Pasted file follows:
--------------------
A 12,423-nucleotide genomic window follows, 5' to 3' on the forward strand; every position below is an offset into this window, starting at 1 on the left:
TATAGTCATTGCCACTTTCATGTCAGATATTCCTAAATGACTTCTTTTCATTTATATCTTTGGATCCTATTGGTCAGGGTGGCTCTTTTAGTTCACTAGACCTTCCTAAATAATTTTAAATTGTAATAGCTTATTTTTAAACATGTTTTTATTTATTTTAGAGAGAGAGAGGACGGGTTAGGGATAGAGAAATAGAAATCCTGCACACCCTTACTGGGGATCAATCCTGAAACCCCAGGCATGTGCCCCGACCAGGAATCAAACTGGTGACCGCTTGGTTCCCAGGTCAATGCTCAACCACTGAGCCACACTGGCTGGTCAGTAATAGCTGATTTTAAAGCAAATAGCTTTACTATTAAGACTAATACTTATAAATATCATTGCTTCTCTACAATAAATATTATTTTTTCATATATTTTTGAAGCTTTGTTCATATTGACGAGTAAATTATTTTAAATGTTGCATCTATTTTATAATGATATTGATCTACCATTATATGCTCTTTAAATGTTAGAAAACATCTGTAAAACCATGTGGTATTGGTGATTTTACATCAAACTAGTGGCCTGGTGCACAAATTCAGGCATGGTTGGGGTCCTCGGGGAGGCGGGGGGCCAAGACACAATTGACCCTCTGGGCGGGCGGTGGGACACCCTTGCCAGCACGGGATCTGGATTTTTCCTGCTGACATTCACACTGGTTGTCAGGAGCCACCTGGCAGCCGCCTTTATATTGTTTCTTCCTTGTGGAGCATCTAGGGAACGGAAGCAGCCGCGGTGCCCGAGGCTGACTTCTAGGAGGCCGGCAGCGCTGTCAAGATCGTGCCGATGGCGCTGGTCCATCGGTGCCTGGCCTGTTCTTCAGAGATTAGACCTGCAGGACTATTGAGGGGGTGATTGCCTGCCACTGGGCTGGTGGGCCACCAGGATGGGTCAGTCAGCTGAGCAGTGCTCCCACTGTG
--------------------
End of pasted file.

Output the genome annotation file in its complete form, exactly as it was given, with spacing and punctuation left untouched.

A 12,423-nucleotide genomic window follows, 5' to 3' on the forward strand; every position below is an offset into this window, starting at 1 on the left:
TATAGTCATTGCCACTTTCATGTCAGATATTCCTAAATGACTTCTTTTCATTTATATCTTTGGATCCTATTGGTCAGGGTGGCTCTTTTAGTTCACTAGACCTTCCTAAATAATTTTAAATTGTAATAGCTTATTTTTAAACATGTTTTTATTTATTTTAGAGAGAGAGAGGACGGGTTAGGGATAGAGAAATAGAAATCCTGCACACCCTTACTGGGGATCAATCCTGAAACCCCAGGCATGTGCCCCGACCAGGAATCAAACTGGTGACCGCTTGGTTCCCAGGTCAATGCTCAACCACTGAGCCACACTGGCTGGTCAGTAATAGCTGATTTTAAAGCAAATAGCTTTACTATTAAGACTAATACTTATAAATATCATTGCTTCTCTACAATAAATATTATTTTTTCATATATTTTTGAAGCTTTGTTCATATTGACGAGTAAATTATTTTAAATGTTGCATCTATTTTATAATGATATTGATCTACCATTATATGCTCTTTAAATGTTAGAAAACATCTGTAAAACCATGTGGTATTGGTGATTTTACATCAAACTAGTGGCCTGGTGCACAAATTCAGGCATGGTTGGGGTCCTCGGGGAGGCGGGGGGCCAAGACACAATTGACCCTCTGGGCGGGCGGTGGGACACCCTTGCCAGCACGGGATCTGGATTTTTCCTGCTGACATTCACACTGGTTGTCAGGAGCCACCTGGCAGCCGCCTTTATATTGTTTCTTCCTTGTGGAGCATCTAGGGAACGGAAGCAGCCGCGGTGCCCGAGGCTGACTTCTAGGAGGCCGGCAGCGCTGTCAAGATCGTGCCGATGGCGCTGGTCCATCGGTGCCTGGCCTGTTCTTCAGAGATTAGACCTGCAGGACTATTGAGGGGGTGATTGCCTGCCACTGGGCTGGTGGGCCACCAGGATGGGTCAGTCAGCTGAGCAGTGCTCCCACTGTG